Sad beneath their fanciful disguises

All sing in a minor key
of victorious love and the opportune life
They do not seem to believe in their happiness
And their song mingles with the moonlight

With the still moonlight, sad and beautiful
That sets the birds dreaming in the trees
And the fountains sobbing in ecstasy
The tall slender fountains among marble statues.

Clair de lune
de Paul Verlaine

Votre âme est un paysage choisi
Que vont charmant masques et bergamasques
Jouant du luth et dansant et quasi
Tristes sous leurs déguisements fantasques.

Tout en chantant sur le mode mineur
L’amour vainqueur et la vie opportune
Ils n’ont pas l’air de croire à leur bonheur
Et leur chanson se mêle au clair de lune,

Au calme clair de lune triste et beau,
Qui fait rêver les oiseaux dans les arbres
Et sangloter d’extase les jets d’eau,
Les grands jets d’eau sveltes parmi les marbres.

aum mani padme hum

aum mani padme hum
ॐ मणि पद्मे हूं
I have heard different meanings for this mantra, and also that its meaning is beyond translation into words in any language. That its meaning is experienced in the resonance of the sounds.
When I first heard this mantra many years ago it was translated something to the effect of ~ the jewel is in the lotus of the heart. Which means to me ~ all that we are seeking is already inside of us.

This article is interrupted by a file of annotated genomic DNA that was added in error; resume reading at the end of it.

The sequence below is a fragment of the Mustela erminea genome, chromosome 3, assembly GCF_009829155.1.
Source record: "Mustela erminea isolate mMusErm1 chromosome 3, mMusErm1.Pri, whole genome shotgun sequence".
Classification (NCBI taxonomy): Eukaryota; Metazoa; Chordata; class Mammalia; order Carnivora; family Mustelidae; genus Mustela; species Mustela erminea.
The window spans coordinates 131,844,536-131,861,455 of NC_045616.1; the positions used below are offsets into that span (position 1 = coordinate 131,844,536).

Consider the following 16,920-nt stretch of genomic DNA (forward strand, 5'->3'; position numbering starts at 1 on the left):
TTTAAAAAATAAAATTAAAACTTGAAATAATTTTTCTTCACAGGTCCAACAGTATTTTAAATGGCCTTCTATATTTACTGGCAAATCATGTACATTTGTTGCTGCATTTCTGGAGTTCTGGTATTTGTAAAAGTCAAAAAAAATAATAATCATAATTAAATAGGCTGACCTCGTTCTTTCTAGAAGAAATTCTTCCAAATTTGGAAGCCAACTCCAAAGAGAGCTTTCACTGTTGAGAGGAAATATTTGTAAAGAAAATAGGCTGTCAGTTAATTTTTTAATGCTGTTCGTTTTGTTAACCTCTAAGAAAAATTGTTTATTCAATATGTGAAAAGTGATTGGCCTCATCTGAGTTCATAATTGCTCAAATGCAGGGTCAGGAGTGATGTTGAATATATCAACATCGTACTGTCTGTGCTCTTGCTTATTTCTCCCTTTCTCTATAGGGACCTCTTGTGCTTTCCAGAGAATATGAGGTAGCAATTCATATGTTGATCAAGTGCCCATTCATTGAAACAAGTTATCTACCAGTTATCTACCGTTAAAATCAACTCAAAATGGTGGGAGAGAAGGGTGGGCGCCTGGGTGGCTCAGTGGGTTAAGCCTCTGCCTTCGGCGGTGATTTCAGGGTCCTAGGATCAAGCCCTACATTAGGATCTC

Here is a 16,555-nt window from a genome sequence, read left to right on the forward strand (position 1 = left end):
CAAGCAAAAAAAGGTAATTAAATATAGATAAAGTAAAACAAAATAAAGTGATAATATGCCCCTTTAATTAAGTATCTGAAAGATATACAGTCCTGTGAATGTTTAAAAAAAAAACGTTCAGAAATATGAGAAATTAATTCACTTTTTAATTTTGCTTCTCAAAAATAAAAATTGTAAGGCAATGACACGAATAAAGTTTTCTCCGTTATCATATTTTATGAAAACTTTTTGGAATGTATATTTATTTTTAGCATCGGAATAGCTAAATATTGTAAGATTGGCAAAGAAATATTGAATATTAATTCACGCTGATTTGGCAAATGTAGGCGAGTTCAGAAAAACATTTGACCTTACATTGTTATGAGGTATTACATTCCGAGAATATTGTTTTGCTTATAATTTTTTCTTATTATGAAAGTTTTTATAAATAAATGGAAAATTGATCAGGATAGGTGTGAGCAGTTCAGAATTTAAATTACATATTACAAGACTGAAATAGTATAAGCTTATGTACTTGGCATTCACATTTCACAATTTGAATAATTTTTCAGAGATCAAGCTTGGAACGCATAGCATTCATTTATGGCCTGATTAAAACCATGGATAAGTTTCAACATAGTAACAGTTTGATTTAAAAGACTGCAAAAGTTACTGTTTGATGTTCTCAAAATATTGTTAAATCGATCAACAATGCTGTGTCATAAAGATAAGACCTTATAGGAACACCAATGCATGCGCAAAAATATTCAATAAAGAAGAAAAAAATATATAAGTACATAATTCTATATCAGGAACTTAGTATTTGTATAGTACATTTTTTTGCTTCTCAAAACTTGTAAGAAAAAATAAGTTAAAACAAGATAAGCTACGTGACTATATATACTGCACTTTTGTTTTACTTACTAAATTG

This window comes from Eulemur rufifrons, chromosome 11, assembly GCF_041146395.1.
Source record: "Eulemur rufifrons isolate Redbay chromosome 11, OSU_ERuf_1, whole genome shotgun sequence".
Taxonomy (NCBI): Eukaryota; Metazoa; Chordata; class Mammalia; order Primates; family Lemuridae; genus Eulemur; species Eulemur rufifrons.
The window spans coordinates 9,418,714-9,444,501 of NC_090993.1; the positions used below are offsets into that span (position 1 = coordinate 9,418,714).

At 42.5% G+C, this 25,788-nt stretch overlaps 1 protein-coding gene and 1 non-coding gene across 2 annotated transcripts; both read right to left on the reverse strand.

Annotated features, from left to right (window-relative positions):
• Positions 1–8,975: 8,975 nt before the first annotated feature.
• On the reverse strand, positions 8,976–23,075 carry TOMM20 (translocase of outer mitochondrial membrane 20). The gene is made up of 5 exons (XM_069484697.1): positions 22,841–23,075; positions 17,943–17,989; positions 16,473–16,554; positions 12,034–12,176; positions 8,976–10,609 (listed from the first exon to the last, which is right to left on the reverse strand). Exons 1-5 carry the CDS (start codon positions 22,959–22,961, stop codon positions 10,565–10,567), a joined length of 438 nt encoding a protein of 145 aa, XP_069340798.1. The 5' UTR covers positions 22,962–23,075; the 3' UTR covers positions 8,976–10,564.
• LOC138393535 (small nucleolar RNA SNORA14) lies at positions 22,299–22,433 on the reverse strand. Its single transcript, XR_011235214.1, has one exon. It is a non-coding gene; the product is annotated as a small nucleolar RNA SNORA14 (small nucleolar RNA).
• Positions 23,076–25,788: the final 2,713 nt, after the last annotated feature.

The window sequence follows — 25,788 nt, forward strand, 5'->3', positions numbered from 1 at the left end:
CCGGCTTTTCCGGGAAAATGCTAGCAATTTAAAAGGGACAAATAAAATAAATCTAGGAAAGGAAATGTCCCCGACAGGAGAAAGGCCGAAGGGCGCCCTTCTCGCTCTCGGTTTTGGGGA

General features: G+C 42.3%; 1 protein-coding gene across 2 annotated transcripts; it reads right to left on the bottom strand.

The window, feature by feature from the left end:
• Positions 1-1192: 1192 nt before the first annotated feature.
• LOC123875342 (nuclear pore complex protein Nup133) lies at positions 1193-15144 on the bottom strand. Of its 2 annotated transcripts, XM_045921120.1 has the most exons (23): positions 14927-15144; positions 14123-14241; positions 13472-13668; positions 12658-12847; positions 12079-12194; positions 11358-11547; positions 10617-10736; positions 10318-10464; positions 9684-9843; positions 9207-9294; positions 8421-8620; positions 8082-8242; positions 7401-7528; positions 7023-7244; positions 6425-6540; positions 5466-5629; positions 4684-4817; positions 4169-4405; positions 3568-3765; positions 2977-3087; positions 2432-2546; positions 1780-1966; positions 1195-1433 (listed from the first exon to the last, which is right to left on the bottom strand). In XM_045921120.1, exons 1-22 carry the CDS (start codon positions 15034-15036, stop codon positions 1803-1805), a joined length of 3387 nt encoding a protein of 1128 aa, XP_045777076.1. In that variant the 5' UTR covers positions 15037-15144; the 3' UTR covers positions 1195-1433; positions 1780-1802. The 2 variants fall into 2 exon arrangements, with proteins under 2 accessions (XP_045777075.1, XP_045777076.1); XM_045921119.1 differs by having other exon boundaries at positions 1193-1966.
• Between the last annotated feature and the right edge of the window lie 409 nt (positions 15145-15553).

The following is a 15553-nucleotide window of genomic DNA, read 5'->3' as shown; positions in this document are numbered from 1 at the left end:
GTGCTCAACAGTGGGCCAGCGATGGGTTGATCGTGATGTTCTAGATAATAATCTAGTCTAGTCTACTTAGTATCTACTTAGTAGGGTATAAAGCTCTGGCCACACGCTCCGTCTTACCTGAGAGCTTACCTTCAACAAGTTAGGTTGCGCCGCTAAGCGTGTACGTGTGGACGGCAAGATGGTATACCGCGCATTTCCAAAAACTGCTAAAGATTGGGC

Like the lotus flower, growing up from the composting muck of the pond floor of our past experiences, held buoyant by the clarifying water of our current life lessons and experiential wisdom, emerging from our depths through the surface of our being, awaiting the sunlight of our awareness to blossom.
Love

aum mani padme hum

Mahamrityunjaya Mantra महामृत्युंजय मंत्र

ॐ त्र्यम्बकं यजामहे सुगन्धिं पुष्टिवर्धनम् ।
उर्वारुकमिव बन्धनान् मृत्योर्मुक्षीय मामृतात् ।।

Aum tryambakam yajāmahe sugandhim puṣṭi-vardhanam ǀ
urvārukam-iva bandhanān mṛtyormukṣīya māmṛtāt ǁ

I relate to this as a prayer of protection and surrender, to remind us when we are trying to hold onto something that is passing…
It means to me…may we be released from our attachments, when we are ready, like the cucumber is released from the vine, without scar, when it is ripe.
The protection – may we be held by what nourishes us until it is our time to be let go.
The surrender – once we are let go there is no reattaching. When it is our time, may we have the grace and courage to let go.
One thing transforms into the next.

we are all part of the whole and whole in ourselves…

om purnamadah purnamidam purnat purnamudacyate
purnasya purnamadaya purnameva vashisyate

ॐ पूर्णमदः पूर्णमिदं पूर्णात्पुर्णमुदच्यते
पूर्णश्य पूर्णमादाय पूर्णमेवावशिष्यते ॥

That, macrocosm, is whole. This, microcosm, is whole. If you take away a part of the whole, this from that, microcosm from macrocosm, the whole, macrocosm, is still whole and complete, and the part, microcosm, is still whole and complete. Never separate. We are all a part of the whole and whole in ourselves.